Blues Rhythm Guitar


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08-31-2009, 01:54 PM
Most of the blues guitar lessons I find are all about pentatonic solos, etc.
But since I'm getting into a two-guitar duo with a friend, and I'd really like to be able to write some blues songs, something beyond the 12-bar blues shuffle da-da-da-da-daa-da-da-daa (that was clear, wasn't it? :p: )

I was listening to some SRV, and I would really like to learn what he's doing on Pride and Joy. I tried some older blues, John Lee Hooker, but realised I couldn't learn much from that, since it's just... one chord, and a hell of a talent. My Buddy Guy records are all pretty rocked-up. BB King is all horns and piano, no use.

So, a few questions for you guys:

-Do you know of any lessons on here?
-Any artists good for inspiration for simple, stripped-down blues rhythm guitar?
-Any tips/songs to learn?

08-31-2009, 01:57 PM
the rhythm part to red-house by hendrix - it's pretty basic blues shuffle, but there are some nice little bits in it - especially if you borrow some lead licks and put them into the rhythm section which is what i do :)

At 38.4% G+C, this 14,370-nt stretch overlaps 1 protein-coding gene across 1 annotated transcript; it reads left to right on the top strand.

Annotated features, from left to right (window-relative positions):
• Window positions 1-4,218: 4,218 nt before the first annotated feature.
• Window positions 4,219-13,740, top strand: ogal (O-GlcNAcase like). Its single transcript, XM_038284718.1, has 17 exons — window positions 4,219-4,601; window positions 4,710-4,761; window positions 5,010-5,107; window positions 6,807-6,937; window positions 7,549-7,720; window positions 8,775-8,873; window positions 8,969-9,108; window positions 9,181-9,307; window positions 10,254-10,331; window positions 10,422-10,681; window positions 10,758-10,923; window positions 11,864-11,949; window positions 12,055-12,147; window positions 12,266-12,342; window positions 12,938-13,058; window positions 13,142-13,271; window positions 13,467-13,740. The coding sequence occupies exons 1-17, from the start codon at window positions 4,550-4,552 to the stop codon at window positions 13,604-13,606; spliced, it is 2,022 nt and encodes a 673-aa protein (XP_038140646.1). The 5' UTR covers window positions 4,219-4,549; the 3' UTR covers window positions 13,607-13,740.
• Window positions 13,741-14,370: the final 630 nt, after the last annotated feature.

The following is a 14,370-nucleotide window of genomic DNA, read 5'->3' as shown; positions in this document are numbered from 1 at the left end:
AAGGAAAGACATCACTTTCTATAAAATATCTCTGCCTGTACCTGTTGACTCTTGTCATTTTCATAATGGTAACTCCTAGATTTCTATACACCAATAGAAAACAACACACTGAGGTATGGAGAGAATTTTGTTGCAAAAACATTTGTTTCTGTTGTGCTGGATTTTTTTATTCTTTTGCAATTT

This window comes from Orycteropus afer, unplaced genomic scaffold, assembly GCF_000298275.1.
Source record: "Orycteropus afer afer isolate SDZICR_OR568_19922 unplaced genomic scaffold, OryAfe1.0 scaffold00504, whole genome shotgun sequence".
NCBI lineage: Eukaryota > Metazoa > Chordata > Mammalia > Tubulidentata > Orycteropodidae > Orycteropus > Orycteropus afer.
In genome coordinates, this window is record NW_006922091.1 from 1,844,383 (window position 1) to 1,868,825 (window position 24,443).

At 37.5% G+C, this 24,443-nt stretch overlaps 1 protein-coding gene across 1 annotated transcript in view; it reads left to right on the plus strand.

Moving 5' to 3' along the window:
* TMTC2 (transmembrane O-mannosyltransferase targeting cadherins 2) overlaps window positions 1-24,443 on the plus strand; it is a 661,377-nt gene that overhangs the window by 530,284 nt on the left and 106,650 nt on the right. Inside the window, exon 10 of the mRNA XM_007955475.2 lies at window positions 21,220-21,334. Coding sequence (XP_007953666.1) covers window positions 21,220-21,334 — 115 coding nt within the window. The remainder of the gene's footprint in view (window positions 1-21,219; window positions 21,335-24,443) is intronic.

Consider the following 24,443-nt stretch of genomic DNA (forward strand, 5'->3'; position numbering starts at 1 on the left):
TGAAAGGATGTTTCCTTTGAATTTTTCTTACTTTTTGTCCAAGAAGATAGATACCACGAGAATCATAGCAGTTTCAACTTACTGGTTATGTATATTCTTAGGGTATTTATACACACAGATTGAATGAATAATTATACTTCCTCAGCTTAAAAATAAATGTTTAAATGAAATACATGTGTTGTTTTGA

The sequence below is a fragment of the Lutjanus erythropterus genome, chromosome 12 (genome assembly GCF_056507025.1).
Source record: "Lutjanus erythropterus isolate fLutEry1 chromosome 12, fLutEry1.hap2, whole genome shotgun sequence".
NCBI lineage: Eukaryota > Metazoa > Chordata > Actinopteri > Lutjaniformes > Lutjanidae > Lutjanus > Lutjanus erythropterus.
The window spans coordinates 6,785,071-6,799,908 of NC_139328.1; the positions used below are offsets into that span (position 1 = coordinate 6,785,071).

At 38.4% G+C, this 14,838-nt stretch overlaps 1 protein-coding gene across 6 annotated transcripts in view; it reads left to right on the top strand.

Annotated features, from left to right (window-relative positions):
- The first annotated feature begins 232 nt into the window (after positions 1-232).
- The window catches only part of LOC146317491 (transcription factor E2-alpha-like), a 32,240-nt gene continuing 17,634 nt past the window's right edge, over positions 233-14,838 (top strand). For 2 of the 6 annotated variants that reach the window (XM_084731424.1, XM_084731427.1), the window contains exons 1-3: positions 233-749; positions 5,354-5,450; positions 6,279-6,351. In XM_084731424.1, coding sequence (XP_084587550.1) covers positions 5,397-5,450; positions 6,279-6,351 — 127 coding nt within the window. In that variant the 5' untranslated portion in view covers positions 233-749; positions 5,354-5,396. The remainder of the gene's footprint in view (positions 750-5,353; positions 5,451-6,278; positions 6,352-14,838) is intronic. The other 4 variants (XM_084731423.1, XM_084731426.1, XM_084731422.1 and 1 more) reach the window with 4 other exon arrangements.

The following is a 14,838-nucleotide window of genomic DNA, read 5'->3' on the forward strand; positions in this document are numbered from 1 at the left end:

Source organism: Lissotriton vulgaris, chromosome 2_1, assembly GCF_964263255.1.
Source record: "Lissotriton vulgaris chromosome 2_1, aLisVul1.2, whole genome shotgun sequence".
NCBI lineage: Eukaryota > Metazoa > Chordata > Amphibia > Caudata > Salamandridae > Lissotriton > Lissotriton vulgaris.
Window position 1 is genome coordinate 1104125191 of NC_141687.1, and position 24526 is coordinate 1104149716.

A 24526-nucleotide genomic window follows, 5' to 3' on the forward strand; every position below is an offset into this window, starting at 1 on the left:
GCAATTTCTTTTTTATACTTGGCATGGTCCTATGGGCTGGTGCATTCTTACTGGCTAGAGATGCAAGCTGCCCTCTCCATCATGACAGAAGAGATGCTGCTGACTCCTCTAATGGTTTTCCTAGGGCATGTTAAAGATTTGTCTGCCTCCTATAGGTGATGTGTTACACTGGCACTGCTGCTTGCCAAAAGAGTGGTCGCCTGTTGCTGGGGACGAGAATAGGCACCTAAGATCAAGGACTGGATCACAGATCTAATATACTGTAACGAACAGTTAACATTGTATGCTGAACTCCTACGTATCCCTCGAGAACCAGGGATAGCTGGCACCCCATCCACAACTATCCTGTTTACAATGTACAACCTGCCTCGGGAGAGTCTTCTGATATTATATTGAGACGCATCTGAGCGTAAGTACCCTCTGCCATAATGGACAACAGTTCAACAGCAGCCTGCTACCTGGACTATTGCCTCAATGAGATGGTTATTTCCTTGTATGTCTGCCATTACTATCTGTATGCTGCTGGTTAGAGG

08-31-2009, 02:10 PM
Use 9th chords on the IV chord.

08-31-2009, 04:31 PM
check out versions of stormy monday, it has very cool chord choices and "in-between" chords in the progression.

08-31-2009, 08:02 PM
After playing a couple jam nights I've been trying to learn some more rhythm stuff so I don't get bored playing simple stuff, and can add in some variety and give the soloers something to work with.

There's a tonne of cool rhythm stuff in Muddy Waters & Little Walter songs, they usually have 2 guitars per song with one playing a shuffle or bass type run, and the other playing awesome rhythm stuff on top of it.

Learn bass lines, all the different chord inversions, common rhythm riffs, but mostly it just comes down to listening to a lot of different blues records and picking up their styles, then incorporating them into your own playing, mixing them up etc. Learn some nice rhythmic build ups that you can do behind the soloist to give them some power. Seriously, check out this - Otis Rush @ 3:02 - That's a good one to pocket for later use.. He does it again @ 3:20